"There were some very special moments, filled with the Spirit of the Lord, which we came to know in reality. Thus it is in times of bonding, the times of work, and service.

"We were baptized in a rainstorm, at noon. But the Spirit is neither too hot nor too cold. We felt very happy and blessed by providence. We felt uplifted and in communication with our Heavenly Father."

The day after the baptismal service, her husband lost his job.

"We asked Heavenly Father in a prayer for work. The next morning a young messenger came searching for my husband, and he found work the second day after our baptism."

She said many other blessings have come in their lives, including a priesthood healing of her husband when doctors said he was likely to die from a serious illness.

"Now, a temple will soon come for all - all the Bolivians who don't now have a temple now can have all the things of the Lord. We love our Church. We love our prophet. We love our Lord, Jesus Christ, and all of our beloved brothers and sisters." Eduardo Mercado Talavera and his wife, Wilmer, of the La Paz Bolivia Sopocachi Stake, were baptized July 18, 1965, half a year after the Molinas. The following January he was called as the first local president of the first and second branches in La Paz, and later as the first local district president. "We had great and very beautiful experiences," he said. Among these were accompanying President Spencer W. Kimball on a mission tour President Kimball gave one of his children a blessing of health, "the greatest experience of my life," said Brother Mercado. Since that time, his children have have grown up and are strong in the gospel. As his sons returned from their missions, he marveled at their personal growth. Seeing that, and the many strong priesthood leaders who are now serving, fills him with a profound sense of gratitude.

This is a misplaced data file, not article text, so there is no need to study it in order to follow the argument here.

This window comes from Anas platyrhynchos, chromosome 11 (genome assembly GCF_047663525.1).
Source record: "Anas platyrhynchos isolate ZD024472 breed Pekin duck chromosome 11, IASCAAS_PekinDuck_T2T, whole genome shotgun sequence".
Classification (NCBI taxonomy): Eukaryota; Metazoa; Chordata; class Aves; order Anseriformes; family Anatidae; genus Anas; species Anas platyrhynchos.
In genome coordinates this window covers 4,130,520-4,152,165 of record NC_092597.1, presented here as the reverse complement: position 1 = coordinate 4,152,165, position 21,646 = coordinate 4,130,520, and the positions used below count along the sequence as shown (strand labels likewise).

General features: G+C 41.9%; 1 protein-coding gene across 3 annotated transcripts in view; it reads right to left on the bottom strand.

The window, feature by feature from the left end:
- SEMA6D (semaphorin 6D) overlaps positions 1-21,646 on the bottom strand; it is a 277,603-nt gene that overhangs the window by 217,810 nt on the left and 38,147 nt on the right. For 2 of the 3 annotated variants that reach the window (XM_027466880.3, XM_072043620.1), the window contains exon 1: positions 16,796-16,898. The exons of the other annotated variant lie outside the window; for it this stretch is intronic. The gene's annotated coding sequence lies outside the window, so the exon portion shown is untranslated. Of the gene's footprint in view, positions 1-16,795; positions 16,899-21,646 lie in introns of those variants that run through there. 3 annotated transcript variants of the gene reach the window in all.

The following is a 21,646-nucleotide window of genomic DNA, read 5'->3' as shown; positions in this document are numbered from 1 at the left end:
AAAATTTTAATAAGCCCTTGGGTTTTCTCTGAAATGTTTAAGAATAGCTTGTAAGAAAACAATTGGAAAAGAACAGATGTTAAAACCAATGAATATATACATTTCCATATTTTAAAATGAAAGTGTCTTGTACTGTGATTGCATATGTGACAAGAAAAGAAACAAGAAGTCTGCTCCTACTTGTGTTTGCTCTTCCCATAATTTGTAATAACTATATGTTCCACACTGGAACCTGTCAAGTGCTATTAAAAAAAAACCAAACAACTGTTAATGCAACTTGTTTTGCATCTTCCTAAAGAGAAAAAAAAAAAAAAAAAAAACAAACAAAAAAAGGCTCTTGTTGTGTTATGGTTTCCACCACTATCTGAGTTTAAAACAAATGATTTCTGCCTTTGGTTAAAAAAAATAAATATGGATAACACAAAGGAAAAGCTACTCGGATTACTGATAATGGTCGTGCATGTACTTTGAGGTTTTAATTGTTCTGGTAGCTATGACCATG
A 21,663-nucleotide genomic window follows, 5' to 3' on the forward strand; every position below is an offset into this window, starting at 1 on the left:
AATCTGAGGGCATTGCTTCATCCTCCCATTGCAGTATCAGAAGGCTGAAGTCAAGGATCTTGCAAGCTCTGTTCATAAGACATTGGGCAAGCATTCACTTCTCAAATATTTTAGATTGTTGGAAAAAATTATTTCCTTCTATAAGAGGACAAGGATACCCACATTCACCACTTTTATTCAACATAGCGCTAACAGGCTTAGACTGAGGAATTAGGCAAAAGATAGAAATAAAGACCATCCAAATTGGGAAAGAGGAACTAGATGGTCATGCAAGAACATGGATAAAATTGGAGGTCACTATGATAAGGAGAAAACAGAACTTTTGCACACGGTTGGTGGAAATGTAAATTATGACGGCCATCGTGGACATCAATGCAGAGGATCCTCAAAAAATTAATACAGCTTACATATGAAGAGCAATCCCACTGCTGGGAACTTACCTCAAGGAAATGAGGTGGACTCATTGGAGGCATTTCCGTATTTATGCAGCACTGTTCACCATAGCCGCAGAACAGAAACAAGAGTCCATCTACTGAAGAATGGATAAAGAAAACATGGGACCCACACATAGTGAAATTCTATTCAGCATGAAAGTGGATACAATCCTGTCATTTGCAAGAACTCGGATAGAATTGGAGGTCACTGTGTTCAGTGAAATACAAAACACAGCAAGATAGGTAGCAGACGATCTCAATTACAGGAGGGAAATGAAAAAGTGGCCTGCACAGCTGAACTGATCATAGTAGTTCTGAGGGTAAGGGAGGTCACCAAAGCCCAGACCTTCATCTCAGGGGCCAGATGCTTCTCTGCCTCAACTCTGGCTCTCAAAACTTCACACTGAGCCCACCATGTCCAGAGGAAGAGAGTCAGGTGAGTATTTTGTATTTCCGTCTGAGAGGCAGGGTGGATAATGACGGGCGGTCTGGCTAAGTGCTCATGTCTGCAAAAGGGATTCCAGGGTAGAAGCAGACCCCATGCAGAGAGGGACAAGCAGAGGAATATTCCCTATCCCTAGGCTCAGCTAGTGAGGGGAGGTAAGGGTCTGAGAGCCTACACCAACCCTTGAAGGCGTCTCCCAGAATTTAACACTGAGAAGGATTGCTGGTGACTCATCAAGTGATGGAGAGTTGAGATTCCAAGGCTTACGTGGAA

"We never dreamed that the Church would grow so large in such a short period of time," he said. "I can't get out of my mind what I have seen in my lifetime: the change from what we had to the way the Church is now growing. And not just in numbers, but in collective spiritual progress."

Baptized in April of 1966 were Lizardo and Maria C. de Pedraja, whose son Carlos, baptized May 30, 1965, is currently serving as president of the Argentina Salta Mission. Brother and Sister Pedraja later served full-time in the Texas McAllen Mission.

Sister Pedraja, who was among the first Relief Society presidents in Bolivia, said, "I am very happy to have a beautiful family and missionaries in three generations.

"Now the Church is well-known and respected, but in the early days we suffered a great deal. We worked very hard.

"When our son, Carlos, was called as a missionary by President Spencer W. Kimball, we had many problems with my family because they didn't understand how we could send our son away from his studies to be a missionary. But, with time, my family understood that the things of God come first, and we were with the truth.

"I still try to be a missionary with whomever I meet. I have to talk with them about the Church and share my joy."